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Kevin Sawchuk
(ksawchuk) - BPL Staff - MLife

Locale: Northern California
Re: Bear Cannisters: How to carry them on 10/03/2007 11:03:33 MDT Print View

I prefer to carry my night clothing/tarp on the bottom of my pack, the bear canister goes in vertically (with food inside) and my foam pad folded vertically against my back, then stove/extra daytime clothing goes alongside the canister and sleeping bag on top. This way I can get to the food without having to fully unpack my pack. As the trip goes along I can put even more in the bear canister--stove/pot is first given its size and bulk.

I like carrying the canister upright as I can get into my food easily during the day. At night I make sure the food I'll use the next day is near the top.

Seth Anderson
(sand86) - F
marcy dam on 10/03/2007 13:46:07 MDT Print View

I don't have much to offer, but I have had a run in with the Marcy Dam bear on a trip a few years back. It managed to get down our bear bags suspended tied together up on the area cable. Have no idea how he got to it. He has quite a dumping ground where he likes to drag his stolen treasures.

Tom Kirchner
(ouzel) - MLife

Locale: Pacific Northwest/Sierra
Re: marcy dam on 10/03/2007 18:12:48 MDT Print View

I wonder how the Ursack(S29 with the aluminum insert) would fare against this wily critter? Anybody tried one?

Thomas Roberts
(tr) - F

Locale: Southern California
Bearikade on 10/04/2007 18:31:35 MDT Print View

The bomb! I bought mine in August used it in September, we had no bears at Big Pine Lakes Eastern Sierra in California. But sure do love the lightweight, total empty with cable attachment for lid 2.06 lbs. Much better than my old Garcia at 2lbs 11.6 ounces. Much easier to pack and also get to the stuff that is always at the bottom. Much care must be used, the Bearikade is like all lightweight backpacking gear "not bullet proof" care must be used. Unlike the Garcia, which is totally bullet proof. If lightweight is what you what, Berikade is the way to go.

Steven Nelson
(slnsf) - MLife

Locale: Northern California
Re: Re: marcy dam on 10/05/2007 00:13:16 MDT Print View

Tom K - soft-sided bags like the Ursack are illegal in the Adirondacks High Peaks (even with the metal liner) - you have to use a hard-sided canister.

I just rented a BearVault from a local EMS in Niskayuna, NY, and they said that over 15 BearVaults of all vintages are now reported as having been broken into in not just Marcy Dam, but also the Flowed Lands.

They had a BearVault Solo on their counter that had just been returned after being breached by a bear in the High Peaks - here's a picture:

Chomped BearVault Solo

They also noted that DEC had new lids and would happily rent me a canister using one if I could get to one of the outposts before my trip (unfortunately I'm starting from a location away from Adirondak Loj and Johns Brook, where they're most likely available).

I'm going to do a loop from Upper Works to Haystack and Marcy, then back down via Marcy Dam and Avalanche Pass this weekend through Monday, so I'll let you know how it goes.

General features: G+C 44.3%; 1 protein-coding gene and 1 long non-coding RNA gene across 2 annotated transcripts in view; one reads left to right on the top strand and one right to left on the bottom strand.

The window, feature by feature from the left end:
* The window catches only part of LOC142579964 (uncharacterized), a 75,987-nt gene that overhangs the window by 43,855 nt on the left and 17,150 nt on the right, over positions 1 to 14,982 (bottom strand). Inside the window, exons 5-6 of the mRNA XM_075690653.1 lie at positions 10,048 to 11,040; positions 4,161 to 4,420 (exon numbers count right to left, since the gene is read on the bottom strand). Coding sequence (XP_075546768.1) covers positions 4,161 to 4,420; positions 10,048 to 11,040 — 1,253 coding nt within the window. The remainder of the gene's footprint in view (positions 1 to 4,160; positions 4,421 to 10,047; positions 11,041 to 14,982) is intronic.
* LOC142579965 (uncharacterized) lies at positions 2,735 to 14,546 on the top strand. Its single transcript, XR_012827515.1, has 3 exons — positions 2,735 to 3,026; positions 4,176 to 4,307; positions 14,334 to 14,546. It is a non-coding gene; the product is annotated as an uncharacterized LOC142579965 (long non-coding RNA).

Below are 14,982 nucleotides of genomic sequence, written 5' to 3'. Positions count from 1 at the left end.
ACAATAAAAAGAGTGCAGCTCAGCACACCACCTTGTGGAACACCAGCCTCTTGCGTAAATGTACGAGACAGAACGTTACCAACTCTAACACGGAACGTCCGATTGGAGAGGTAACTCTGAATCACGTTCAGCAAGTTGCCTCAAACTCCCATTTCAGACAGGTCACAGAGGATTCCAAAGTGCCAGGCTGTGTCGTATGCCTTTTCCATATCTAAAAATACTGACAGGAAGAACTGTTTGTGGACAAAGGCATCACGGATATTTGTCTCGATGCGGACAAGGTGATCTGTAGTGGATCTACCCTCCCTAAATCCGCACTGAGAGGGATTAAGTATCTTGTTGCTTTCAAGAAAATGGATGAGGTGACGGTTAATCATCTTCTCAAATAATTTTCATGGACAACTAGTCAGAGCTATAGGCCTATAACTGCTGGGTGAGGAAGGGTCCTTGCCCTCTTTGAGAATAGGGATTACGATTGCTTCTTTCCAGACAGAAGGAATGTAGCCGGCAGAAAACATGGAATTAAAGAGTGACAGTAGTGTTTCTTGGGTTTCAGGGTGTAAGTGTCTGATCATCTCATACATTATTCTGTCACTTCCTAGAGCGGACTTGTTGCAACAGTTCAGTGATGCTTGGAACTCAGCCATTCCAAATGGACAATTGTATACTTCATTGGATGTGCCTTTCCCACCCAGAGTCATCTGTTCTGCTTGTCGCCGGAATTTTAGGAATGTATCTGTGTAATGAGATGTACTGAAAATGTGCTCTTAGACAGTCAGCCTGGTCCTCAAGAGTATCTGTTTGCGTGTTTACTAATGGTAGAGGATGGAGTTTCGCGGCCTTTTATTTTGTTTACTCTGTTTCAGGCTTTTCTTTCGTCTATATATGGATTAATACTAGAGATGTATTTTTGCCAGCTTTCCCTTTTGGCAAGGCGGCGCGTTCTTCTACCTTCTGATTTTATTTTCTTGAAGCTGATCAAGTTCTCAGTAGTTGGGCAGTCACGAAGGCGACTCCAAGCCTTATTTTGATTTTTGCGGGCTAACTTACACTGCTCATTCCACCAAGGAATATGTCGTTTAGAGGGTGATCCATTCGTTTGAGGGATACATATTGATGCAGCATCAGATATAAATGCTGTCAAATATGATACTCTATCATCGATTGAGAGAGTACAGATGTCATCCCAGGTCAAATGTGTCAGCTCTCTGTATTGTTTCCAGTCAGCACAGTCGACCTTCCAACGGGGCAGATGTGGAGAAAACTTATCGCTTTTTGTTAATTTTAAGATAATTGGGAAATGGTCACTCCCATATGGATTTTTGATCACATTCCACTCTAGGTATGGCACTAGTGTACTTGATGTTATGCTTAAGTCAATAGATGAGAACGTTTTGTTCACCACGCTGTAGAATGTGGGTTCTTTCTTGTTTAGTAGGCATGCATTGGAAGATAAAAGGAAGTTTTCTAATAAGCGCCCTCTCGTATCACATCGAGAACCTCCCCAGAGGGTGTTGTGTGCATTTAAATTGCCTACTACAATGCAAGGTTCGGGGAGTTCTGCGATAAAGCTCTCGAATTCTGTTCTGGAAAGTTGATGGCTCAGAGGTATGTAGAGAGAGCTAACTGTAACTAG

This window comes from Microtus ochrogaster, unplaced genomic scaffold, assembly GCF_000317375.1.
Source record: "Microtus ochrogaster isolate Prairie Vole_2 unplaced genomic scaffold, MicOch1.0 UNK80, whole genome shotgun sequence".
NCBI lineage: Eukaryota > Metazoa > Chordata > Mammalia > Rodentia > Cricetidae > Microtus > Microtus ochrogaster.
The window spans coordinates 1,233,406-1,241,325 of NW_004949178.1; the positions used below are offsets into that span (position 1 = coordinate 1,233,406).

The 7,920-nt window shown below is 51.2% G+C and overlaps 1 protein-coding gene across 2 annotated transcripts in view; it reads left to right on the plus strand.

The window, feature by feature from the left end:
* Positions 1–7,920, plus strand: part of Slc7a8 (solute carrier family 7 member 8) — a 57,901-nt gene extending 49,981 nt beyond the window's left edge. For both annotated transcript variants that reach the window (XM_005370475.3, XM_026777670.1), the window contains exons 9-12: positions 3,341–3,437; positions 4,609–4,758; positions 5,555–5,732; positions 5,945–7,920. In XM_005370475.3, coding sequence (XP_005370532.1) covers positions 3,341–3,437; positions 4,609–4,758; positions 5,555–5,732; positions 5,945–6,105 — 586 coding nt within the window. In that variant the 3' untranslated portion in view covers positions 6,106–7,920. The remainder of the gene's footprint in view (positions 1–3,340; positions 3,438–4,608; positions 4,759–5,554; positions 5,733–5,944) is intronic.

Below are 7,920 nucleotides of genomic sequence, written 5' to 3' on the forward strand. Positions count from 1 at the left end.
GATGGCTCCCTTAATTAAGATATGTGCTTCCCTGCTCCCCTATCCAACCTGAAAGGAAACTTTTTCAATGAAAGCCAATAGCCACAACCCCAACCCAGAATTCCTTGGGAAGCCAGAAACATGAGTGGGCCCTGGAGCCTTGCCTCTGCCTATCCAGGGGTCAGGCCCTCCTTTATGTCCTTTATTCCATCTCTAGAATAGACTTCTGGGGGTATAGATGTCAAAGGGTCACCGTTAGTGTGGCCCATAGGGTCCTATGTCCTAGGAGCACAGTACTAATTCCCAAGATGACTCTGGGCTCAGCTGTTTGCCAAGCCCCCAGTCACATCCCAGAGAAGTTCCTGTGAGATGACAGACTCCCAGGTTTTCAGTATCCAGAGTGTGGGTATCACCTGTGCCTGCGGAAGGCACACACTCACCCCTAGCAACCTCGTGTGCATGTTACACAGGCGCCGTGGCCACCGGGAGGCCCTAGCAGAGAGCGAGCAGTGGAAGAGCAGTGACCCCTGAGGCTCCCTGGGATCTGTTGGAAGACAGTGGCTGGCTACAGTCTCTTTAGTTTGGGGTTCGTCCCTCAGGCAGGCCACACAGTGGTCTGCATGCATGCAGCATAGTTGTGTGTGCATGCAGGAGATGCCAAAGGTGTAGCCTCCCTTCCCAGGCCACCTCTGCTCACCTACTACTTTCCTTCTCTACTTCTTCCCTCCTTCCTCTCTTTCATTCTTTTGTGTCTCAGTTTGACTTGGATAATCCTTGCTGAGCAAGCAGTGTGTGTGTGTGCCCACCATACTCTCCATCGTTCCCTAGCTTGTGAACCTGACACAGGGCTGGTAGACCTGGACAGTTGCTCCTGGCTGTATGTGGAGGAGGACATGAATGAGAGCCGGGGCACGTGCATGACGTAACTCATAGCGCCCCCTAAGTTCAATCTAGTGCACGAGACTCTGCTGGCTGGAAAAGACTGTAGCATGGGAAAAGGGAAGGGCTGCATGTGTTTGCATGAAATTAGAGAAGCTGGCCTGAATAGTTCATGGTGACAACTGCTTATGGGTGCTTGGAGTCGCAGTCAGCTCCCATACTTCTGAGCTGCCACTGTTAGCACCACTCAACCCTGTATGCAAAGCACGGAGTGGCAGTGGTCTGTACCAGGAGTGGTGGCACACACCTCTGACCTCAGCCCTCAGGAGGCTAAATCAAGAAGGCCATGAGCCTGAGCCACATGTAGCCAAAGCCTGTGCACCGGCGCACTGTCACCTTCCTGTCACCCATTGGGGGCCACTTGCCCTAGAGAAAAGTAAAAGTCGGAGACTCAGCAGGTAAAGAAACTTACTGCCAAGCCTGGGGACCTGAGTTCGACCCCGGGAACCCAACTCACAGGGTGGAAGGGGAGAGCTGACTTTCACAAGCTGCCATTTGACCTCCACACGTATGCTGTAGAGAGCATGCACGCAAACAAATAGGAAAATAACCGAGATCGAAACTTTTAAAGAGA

- Steve

Edited by slnsf on 10/05/2007 00:16:20 MDT.

Bill B
(bill123) - MLife
Adirondacks & OP Sack on 10/05/2007 06:14:19 MDT Print View

I wonder how prevalent is the use of PO Sacks outside of the BPL community? Is there any information as to how many of the canisters that were broken into were used with OP Sacks? Would that have made the difference or are these bears used to going to a typical can hanging site and attacking cans regardless of smell.

Dave .
(Ramapo) - F
Thanks and some info on 10/05/2007 10:00:57 MDT Print View

Thanks for the tips on canister carrying. Much appreciated.

>>they said that over 15 BearVaults of all vintages are now reported as having been broken into in not just Marcy Dam, but also the Flowed Lands

That's been my experience too. It is not one problem bear, it's multiple bears and a problem product.

>>I'm going to do a loop from Upper Works to Haystack and Marcy, then back down via Marcy Dam and Avalanche Pass this weekend through Monday, so I'll let you know how it goes.

I did a hike very similar to this not long ago. I hiked in from Upper Works and based camped at the Beaver Point leanto for a few days. I hiked from the leanto, up Colden, down Colden to Lake Arnold, and back around through Avalanche Pass. It was on of my favorite hikes so far and Avalanche Pass amazes me every time I'm there...what a place. Good luck with the food-stealing bears.

>>are these bears used to going to a typical can hanging site and attacking cans regardless of smell

I think they are, yes. The Marcy Dam Area, Lake Colden, and the Flowed Lands are high traffic areas with multiple campsites. Not all hikers are as careful or skilled as they should be when it comes to safely protecting their food, and the bears probably just capitalized on this and gradually learned that there was food to be had in these areas more often than not. Now the bears check there regularly and have worked out that canisters contain food.

I've never had a problem with the bears there though. The Bear Keg, while heavy, works. There's something to be said for that, eh? Doesn't matter how light your pack is if you have no food.

The squirrels are a different story though... Very aggressive. They come up to you while you're cooking and snatch whatever they can. They also scream at you. God forbid you leave GORP in the leanto while getting water from the lake. ;)

Just a quick aside: there are areas of the 'Dacks that get less traffic where these problems are not so prevelant. The High Peaks get all the press and all the rookie hikers from what I understand. I hear that other areas offer better solitude (and bear bagging might be permitted elsewhere too).

Rick Dreher
(halfturbo) - MLife

Locale: Northernish California
Re: marcy dam on 10/05/2007 10:50:17 MDT Print View

Steve, that picture is truly worth many words.

My (feeble) recollection is that Sierra bears were defeating the first iteration of the Bearvaults by bouncing on them with their forepaws and popping the lids. This methodical chewing seems a whole different approach.

Here's hoping east and west coast bears don't have internet communication!

I've wondered since the BV's introduction whether the food's visibility is an attractant, but at this point it's unlikely that these particular bears would be put off by an opaque liner bag.

Dave .
(Ramapo) - F
Not for nothing... on 10/05/2007 10:58:40 MDT Print View

...but the teeth marks around the lid are consistent with what I'd expect it looks like after a bear uses his incisor to twist the lid off. The canister isn't really mauled and battered is it? All the holes are incisor marks around the lid. That bear knew exactly what he was doing.

Edited by Ramapo on 10/05/2007 11:01:14 MDT.

Tom Kirchner
(ouzel) - MLife

Locale: Pacific Northwest/Sierra
Re: Re: Re: marcy dam on 10/05/2007 19:55:49 MDT Print View

Steve,
Do you have any info regarding reason for Ursack prohibition